Reactions to Elon Musk’s deal to buy Twitter for $44 billion

(Image by Matt Rourke via CFP)
FILE PHOTO – Elon Musk attends TIME Person of the Year on December 13, 2021 in New York City. /Getty Images

Elon Musk, the world’s richest man, struck a deal Monday to buy Twitter for 44 billion U.S. dollars, capping a saga complete with hostile takeover threats before delivering him personal control of one of the most influential social media platforms on the planet.

“Free speech is the bedrock of a functioning democracy, and Twitter is the digital town square where matters vital to the future of humanity are debated,” Musk said in a statement released by Twitter.

“I also want to make Twitter better than ever by enhancing the product with new features, making the algorithms open source to increase trust, defeating the spam bots and authenticating all humans.”

However advocacy groups were wary of the type of content Musk might allow on the platform, and Derrick Johnson, president of the NAACP civil rights organization, tweeted, “Do not allow Twitter to become a petri dish for hate speech, misinformation or disinformation. Protecting our democracy is of utmost importance.”

At the White House, Press Secretary Jen Psaki said “no matter who owns or runs Twitter,” President Joe Biden — himself a Twitter user — is “concerned about the power of large social media platforms.”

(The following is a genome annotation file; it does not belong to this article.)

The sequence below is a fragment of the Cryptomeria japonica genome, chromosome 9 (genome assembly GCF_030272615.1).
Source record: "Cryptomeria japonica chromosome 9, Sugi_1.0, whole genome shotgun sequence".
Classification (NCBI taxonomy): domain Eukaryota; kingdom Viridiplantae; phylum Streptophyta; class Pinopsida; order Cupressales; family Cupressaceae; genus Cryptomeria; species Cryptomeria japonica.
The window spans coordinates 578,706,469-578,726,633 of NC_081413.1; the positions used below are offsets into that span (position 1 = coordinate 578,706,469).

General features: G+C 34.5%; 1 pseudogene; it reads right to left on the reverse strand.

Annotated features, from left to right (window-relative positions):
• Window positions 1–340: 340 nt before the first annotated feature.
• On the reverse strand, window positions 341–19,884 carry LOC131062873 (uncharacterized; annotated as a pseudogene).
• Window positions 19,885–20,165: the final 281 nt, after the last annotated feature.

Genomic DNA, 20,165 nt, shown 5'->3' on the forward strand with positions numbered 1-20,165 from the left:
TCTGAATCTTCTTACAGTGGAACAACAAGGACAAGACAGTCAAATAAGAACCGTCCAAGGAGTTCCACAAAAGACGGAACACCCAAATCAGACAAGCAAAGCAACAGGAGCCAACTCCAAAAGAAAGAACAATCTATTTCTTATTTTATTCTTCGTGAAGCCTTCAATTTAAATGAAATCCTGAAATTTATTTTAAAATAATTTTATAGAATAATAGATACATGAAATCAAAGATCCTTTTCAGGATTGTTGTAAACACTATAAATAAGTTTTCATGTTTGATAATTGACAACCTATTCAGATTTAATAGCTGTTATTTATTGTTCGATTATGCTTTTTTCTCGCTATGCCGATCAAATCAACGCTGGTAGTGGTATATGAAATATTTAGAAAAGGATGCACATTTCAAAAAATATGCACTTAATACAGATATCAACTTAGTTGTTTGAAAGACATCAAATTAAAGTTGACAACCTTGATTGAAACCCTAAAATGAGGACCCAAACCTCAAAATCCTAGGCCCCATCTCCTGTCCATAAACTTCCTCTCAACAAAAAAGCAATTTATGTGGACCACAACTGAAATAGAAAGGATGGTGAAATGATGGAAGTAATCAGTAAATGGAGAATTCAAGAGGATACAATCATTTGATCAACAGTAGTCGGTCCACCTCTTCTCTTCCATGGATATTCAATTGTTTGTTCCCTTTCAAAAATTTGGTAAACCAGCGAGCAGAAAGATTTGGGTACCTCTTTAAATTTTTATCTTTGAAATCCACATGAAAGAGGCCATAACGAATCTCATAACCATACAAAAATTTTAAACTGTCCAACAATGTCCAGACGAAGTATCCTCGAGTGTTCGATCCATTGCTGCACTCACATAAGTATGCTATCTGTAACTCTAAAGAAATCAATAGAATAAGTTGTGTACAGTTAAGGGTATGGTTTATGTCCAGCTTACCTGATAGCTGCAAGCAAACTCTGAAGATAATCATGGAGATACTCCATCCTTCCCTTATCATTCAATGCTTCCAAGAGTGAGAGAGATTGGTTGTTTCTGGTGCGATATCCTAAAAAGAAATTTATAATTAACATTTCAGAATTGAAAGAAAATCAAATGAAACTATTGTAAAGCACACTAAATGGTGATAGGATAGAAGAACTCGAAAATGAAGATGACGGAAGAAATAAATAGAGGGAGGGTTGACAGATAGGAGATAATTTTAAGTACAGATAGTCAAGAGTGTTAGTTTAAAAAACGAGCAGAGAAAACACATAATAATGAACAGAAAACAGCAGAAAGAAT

Twitter stock closed 5.6 percent higher in New York trading.

Musk bought a nine-percent stake in Twitter earlier in April, then offered to buy the whole company outright, citing a mission of preserving free speech.

Here are some other reactions to Musk’s move on Twitter.

https://twitter.com/lavern_spicer/status/1518624451725717504

While the firm’s board initially said it was reviewing his offer, it later rebuffed him and adopted a “poison pill” plan that would have made it harder for Musk to acquire a controlling position.

But last week, Musk — whose immense wealth stems from the popularity of Tesla electric vehicles as well as other ventures — said he had lined up 46.5 billion U.S. dollars in financing comprised of debt, a margin loan and his personal fortune.